Psychologically Safe Teams Are Psychologically Flexible Teams

by Aprilia West, PsyD, MT, PCC

One of the biggest challenges I see when coaching teams is the gap between understanding what they should do to be effective together and how to do it.
The “what” has been widely disseminated through findings from the 2012 Google study, Project Aristotle. One factor stood out as being most important for effective teaming: psychological safety– the feeling and belief that you belong, can learn, contribute and challenge the status quo without fear of marginalization or punishment from your team [1]. And this makes sense. We need to feel safe in order to show up fully and take the risks that maintain relationships and outcomes without (too much) fear of negative consequences.
But what this research didn’t address as clearly is how team members can pivot from behavior as usual to increase their psychological safety.
To get to the “how,” it’s helpful to highlight why we humans feel psychologically unsafe in groups. In general, and especially in high-stakes social situations (like a team), people want to stay in good standing with their peers. At our core this makes us feel safe. As social creatures we are wired for belonging and affinity.
When we depend on others to maintain our good standing, it’s not hard for the threat level to get high (e.g., someone gives us the side eye or disagrees with our brilliant idea). Even more so when our team member’s opinions contribute to performance evaluation, influence our reputation, and potentially affect our financial stability and opportunities for professional advancement.
When this happens, our default tendency will be to see others as potential adversaries and to play safe and small to prevent any feared or unwanted outcomes. We become transactional in relationships, defensive, intolerant of ambiguity, unimaginative, reactive, anxious and exhausted.
In fact, the more psychologically rigid we become, the less we respond to stress, challenge and uncertainty in effective, context-sensitive ways[2]. Your group can end up where all good teams go to die- the slog of fear-driven tedium and lackluster performance.
Unless we learn to practice psychological flexibility, we become preoccupied with what we don’t want, instead of what we do. Ironically, this doesn’t leave anyone feeler safer.
When team members are preoccupied with what they don’t want, the team will become dysfunctional: they lack trust, fear conflict, lack commitment, avoid accountability and fail to track their results [3]. A team without psychological safety is known to increase communication breakdowns, employee attrition and decreases team performance[4][5].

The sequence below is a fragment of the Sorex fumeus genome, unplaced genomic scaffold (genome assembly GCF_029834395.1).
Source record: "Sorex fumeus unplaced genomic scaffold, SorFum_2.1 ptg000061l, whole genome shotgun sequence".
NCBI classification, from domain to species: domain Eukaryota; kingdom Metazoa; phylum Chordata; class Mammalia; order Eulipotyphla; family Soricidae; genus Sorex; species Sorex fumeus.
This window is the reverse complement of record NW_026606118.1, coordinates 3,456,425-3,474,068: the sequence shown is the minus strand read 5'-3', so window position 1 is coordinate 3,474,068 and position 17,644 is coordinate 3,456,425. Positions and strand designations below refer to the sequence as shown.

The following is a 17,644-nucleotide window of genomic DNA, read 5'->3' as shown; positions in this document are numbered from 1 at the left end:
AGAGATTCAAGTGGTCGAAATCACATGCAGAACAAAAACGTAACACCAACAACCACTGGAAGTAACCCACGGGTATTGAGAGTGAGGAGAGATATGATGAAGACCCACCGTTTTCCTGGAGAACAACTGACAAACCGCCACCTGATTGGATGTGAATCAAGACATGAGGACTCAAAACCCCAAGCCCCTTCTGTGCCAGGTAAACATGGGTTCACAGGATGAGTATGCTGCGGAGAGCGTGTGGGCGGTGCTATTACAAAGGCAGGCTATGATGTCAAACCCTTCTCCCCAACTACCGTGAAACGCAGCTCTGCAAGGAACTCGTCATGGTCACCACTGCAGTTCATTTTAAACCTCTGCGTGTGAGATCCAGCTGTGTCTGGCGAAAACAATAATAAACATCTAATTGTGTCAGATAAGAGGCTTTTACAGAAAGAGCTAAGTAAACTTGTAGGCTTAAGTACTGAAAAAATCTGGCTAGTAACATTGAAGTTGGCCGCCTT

Here’s how you can increase team psychological safety using 3 types of psychological flexibility skills:
When you are present and allow difficult emotional experiences instead of reacting to them, you immediately disrupt your default reactions to stress, such as becoming autocratic, perfectionistic, critical, passive, submissive or distant. On a team, learning to tune in and hang out with discomfort creates the “pause” and presence people need to stay focused on their relationships and the tasks at hand.
More specifically, a team member who is aware of their emotional experience and can tolerate difficult moments will add stability, predictability, resilience, and trust to the team.
Our minds are wired to make snap judgments – about people, problems and projects – that are often unhelpful.  Buying into your thoughts and being fused with one way of seeing something can really muck up the chemistry and flow of a team. When you are able to expand your perspective and see problems, situations and people as complex and nuanced you create new possibilities.
A team member who can 1) hold their thoughts and biases lightly and 2) entertain multiple perspectives will add creativity, productivity, harmony and affinity to the team. 
Meaningful Moves
Without clear agreements about how to work together and what is to be accomplished, teams can easily lose their way. Navigating teamwork powerfully means staying clear about what matters and being willing to pivot to flexibly aligning your behavior with it in any moment. This agility allows everyone to move in the same direction, even when you come upon new challenges, hit dead ends, and explore new paths.
When team members consistently focus on what matters most, they are more likely to nurture their relationships and achieve meaningful results.
For more information on team coaching and psychological flexibility contact
More on psychological flexibility training in the workplace

[1] Kim, S., Lee, H., & Connerton, T. P. (2020). How Psychological Safety Affects Team Performance: Mediating Role of Efficacy and Learning Behavior. Frontiers in psychology, 11, 1581.
[2] Hayes SC, Luoma JB, Bond FW, Masuda A, Lillis J. Acceptance and commitment therapy: model, processes and outcomes. Behav Res Ther. 2006;44:1–25. doi: 10.1016/j.brat.2005.06.006.
[3] Lencioni, P. (2002). The five dysfunctions of a team. New York: Jossey-Bass.
[4] Kim, S., Lee, H., & Connerton, T. P. (2020). How Psychological Safety Affects Team Performance: Mediating Role of Efficacy and Learning Behavior. Frontiers in psychology, 11, 1581.
[5] Escell Institute. (July 12, 2022). 4 Ways For Managers To Increase Psychological Safety

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